Welcome to Prove It – a roundtable where Acceleration Economy analysts discuss, debate, and define pressing issues. In this episode, hosted by Senior Analyst Aaron Back, Analyst Chris Hughes tackles the subject of cybersecurity with guests Dave Harris and Matt Hudson, who share their experience and expertise.
00:47 – Aaron introduces this episode’s topic: cybersecurity.
Meet the Analysts
01:18 – Dave Harris is a cybersecurity architect at IT Value Acceleration Inc. He has a background in compliance, specifically data science, security, and cyber architecture. He also has 20 years of experience as a defense contractor.
01:34 – Matt Hudson is the founder and CEO of TC Engine. He describes his career as being at the intersection of global commerce, trade regulations, and IT. Matt works within the defense industrial base, helping companies identify, control, and track their regulated information.
01:53 – Chris Hughes is the CISO and co-founder of Aquia. With nearly 20 years of experience in cybersecurity, Chris is also a Cybersecurity Analyst. He has been involved as an active-duty military service member as well as a government civilian. He has further industry involvement with both the federal civilian side and the Department of Defense.
Ensuring Password Protection Strength
02:19 – SolarWinds blamed an intern for a password leak. But why are companies and individuals still using easy-to-guess passwords, especially to protect sensitive data and information?
03:30 – Leadership and governance structure are necessary when it comes to cybersecurity. Who is responsible for passwords and security? Employees need to be made aware of the importance of the access they have to certain resources.
04:18 – While identifying the source of a problem is important, it’s also challenging to establish a culture of security. Vulnerability analysis and security controls should have caught the lack of password strength and enforced a stronger password requirement.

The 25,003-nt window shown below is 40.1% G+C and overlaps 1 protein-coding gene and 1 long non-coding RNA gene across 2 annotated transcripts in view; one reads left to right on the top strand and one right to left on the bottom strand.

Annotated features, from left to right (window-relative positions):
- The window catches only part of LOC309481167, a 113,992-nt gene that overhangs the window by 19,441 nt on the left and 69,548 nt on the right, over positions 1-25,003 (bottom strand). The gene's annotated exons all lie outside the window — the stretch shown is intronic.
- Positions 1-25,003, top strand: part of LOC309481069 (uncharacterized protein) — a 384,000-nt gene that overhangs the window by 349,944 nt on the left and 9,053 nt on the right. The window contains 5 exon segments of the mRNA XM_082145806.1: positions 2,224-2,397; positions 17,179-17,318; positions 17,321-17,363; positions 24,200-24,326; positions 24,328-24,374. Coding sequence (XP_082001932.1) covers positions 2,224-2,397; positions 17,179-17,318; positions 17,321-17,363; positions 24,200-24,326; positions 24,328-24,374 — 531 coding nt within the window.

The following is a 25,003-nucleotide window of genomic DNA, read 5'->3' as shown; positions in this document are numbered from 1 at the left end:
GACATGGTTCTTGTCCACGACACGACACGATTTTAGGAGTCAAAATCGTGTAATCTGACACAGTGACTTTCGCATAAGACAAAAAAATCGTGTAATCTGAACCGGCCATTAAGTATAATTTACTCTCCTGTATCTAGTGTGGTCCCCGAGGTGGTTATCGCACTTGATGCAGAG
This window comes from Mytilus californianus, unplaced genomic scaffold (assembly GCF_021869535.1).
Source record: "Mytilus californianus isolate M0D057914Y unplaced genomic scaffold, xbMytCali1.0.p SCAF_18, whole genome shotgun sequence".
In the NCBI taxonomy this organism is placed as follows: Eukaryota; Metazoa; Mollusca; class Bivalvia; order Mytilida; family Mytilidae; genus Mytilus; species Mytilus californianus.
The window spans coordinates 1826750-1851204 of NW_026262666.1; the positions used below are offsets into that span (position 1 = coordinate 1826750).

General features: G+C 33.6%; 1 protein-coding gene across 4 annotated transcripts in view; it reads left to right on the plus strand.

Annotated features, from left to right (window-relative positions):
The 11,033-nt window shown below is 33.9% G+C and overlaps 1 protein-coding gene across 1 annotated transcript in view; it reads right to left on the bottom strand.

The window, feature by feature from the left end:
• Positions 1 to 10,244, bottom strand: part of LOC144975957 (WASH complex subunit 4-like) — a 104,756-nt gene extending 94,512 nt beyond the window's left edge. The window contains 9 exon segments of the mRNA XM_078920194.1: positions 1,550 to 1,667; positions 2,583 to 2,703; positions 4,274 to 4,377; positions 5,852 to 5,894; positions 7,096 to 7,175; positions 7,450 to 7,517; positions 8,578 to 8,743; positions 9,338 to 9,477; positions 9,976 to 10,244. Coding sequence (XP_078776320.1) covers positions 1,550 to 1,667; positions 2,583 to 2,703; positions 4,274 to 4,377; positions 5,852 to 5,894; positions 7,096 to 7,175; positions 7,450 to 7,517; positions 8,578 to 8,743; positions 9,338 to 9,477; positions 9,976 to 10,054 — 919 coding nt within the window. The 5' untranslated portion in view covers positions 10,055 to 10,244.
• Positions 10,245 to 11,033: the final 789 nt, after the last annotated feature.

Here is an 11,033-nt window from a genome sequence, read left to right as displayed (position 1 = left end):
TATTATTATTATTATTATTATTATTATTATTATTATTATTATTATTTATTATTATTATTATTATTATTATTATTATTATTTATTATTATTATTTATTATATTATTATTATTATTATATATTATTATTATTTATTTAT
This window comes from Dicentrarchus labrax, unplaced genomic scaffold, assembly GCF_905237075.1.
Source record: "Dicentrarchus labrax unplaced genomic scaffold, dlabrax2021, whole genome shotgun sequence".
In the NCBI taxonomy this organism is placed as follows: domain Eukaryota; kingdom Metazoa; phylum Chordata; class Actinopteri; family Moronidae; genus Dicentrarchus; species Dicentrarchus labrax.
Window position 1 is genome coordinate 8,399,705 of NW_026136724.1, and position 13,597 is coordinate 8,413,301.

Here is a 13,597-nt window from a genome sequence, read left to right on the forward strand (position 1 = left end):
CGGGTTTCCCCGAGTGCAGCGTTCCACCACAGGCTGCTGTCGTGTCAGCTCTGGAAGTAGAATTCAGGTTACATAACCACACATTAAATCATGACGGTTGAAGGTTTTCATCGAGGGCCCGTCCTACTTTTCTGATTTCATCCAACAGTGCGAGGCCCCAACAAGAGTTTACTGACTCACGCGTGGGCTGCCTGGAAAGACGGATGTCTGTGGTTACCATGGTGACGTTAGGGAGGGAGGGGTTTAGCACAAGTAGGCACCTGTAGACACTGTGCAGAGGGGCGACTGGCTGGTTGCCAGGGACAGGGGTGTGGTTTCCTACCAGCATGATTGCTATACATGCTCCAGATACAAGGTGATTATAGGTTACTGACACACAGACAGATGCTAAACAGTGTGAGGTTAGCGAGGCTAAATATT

05:52 – This situation is symptomatic of the broader issues faced within the defense industrial base and beyond. Many don’t value security or compliance as part of the culture. Although password requirements are basic cyber-hygiene, it’s still something that the industry is struggling with.
Potential Outcomes of Cybersecurity Attacks
06:26 – What type of infrastructure are you protecting? This issue is also impacting service providers and the supply chain.
07:33 – Potential outcomes include legislation and policy. For example, there’s the Cybersecurity Executive Order, which heavily emphasizes supply chain security. Also, there’s a big push for a Software Bill of Materials.
07:58 – Although smaller organizations are looking to external partners to fill their IT and cybersecurity gaps, they are still being targeted.
Regulatory Compliance & Culture
09:00 – Regulatory compliance among other factors has a big impact on cybersecurity and defense. For instance, a recent report showed that the defense industrial base has shrunk by 18%.
10:06 – While compliance can help drive change, it can also lead to a culture that just meets minimum requirements. Also, there’s evidence of compliance fatigue happening within the industry.
12:14 – According to the World Economic Forum, approximately 65% of GDP by 2024 will be tied to digital platforms. How will that have an impact from an adversarial perspective?